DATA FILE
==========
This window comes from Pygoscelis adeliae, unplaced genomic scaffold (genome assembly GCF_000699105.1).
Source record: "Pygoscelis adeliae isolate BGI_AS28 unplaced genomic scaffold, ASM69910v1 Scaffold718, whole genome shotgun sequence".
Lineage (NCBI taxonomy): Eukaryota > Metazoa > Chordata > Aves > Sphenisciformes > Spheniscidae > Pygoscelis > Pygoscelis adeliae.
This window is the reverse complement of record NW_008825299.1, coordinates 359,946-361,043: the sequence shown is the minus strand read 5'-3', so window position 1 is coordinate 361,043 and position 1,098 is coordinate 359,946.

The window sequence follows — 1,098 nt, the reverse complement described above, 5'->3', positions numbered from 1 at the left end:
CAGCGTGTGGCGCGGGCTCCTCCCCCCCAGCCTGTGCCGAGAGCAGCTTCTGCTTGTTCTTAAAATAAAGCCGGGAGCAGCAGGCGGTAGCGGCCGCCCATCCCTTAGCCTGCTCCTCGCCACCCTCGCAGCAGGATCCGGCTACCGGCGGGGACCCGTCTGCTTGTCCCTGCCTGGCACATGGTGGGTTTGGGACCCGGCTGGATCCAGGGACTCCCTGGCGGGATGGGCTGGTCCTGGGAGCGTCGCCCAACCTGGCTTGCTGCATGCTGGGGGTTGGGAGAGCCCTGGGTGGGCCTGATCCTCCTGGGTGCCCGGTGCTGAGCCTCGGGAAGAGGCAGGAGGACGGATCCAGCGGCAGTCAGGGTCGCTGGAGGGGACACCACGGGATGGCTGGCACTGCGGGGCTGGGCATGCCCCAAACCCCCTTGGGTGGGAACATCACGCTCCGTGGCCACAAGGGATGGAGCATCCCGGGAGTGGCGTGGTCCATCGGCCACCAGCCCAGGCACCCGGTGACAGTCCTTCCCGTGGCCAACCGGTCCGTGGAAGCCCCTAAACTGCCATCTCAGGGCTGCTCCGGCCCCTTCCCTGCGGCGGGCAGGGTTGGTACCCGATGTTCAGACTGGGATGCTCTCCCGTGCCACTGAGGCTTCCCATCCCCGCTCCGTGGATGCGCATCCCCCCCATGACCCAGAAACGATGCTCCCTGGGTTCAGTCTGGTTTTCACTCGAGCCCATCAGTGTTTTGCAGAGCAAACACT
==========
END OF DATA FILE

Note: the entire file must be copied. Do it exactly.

This window comes from Pygoscelis adeliae, unplaced genomic scaffold (genome assembly GCF_000699105.1).
Source record: "Pygoscelis adeliae isolate BGI_AS28 unplaced genomic scaffold, ASM69910v1 Scaffold718, whole genome shotgun sequence".
Lineage (NCBI taxonomy): Eukaryota > Metazoa > Chordata > Aves > Sphenisciformes > Spheniscidae > Pygoscelis > Pygoscelis adeliae.
This window is the reverse complement of record NW_008825299.1, coordinates 359,946-361,043: the sequence shown is the minus strand read 5'-3', so window position 1 is coordinate 361,043 and position 1,098 is coordinate 359,946.

The window sequence follows — 1,098 nt, the reverse complement described above, 5'->3', positions numbered from 1 at the left end:
CAGCGTGTGGCGCGGGCTCCTCCCCCCCAGCCTGTGCCGAGAGCAGCTTCTGCTTGTTCTTAAAATAAAGCCGGGAGCAGCAGGCGGTAGCGGCCGCCCATCCCTTAGCCTGCTCCTCGCCACCCTCGCAGCAGGATCCGGCTACCGGCGGGGACCCGTCTGCTTGTCCCTGCCTGGCACATGGTGGGTTTGGGACCCGGCTGGATCCAGGGACTCCCTGGCGGGATGGGCTGGTCCTGGGAGCGTCGCCCAACCTGGCTTGCTGCATGCTGGGGGTTGGGAGAGCCCTGGGTGGGCCTGATCCTCCTGGGTGCCCGGTGCTGAGCCTCGGGAAGAGGCAGGAGGACGGATCCAGCGGCAGTCAGGGTCGCTGGAGGGGACACCACGGGATGGCTGGCACTGCGGGGCTGGGCATGCCCCAAACCCCCTTGGGTGGGAACATCACGCTCCGTGGCCACAAGGGATGGAGCATCCCGGGAGTGGCGTGGTCCATCGGCCACCAGCCCAGGCACCCGGTGACAGTCCTTCCCGTGGCCAACCGGTCCGTGGAAGCCCCTAAACTGCCATCTCAGGGCTGCTCCGGCCCCTTCCCTGCGGCGGGCAGGGTTGGTACCCGATGTTCAGACTGGGATGCTCTCCCGTGCCACTGAGGCTTCCCATCCCCGCTCCGTGGATGCGCATCCCCCCCATGACCCAGAAACGATGCTCCCTGGGTTCAGTCTGGTTTTCACTCGAGCCCATCAGTGTTTTGCAGAGCAAACACT